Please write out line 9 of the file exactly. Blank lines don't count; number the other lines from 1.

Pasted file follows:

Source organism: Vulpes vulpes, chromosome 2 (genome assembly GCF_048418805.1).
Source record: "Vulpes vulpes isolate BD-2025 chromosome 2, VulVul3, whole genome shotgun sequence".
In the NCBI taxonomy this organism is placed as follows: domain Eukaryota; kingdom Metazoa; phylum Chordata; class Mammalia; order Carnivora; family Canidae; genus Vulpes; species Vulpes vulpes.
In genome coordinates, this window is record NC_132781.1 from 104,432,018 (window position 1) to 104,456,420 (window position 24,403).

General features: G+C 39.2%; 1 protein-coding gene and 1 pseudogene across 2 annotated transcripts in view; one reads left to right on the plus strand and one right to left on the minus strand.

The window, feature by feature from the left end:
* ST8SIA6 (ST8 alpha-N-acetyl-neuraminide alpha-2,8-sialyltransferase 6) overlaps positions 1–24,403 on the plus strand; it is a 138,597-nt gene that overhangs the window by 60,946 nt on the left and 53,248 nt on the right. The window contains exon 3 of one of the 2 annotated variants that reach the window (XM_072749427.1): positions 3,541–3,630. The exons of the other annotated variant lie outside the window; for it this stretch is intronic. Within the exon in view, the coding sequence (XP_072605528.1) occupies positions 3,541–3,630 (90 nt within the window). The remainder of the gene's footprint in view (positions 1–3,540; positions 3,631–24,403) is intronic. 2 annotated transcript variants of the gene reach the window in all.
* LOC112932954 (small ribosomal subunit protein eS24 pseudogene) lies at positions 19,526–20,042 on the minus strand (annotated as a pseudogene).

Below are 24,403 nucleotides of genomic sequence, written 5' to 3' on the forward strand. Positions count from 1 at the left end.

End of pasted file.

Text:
Below are 24,403 nucleotides of genomic sequence, written 5' to 3' on the forward strand. Positions count from 1 at the left end.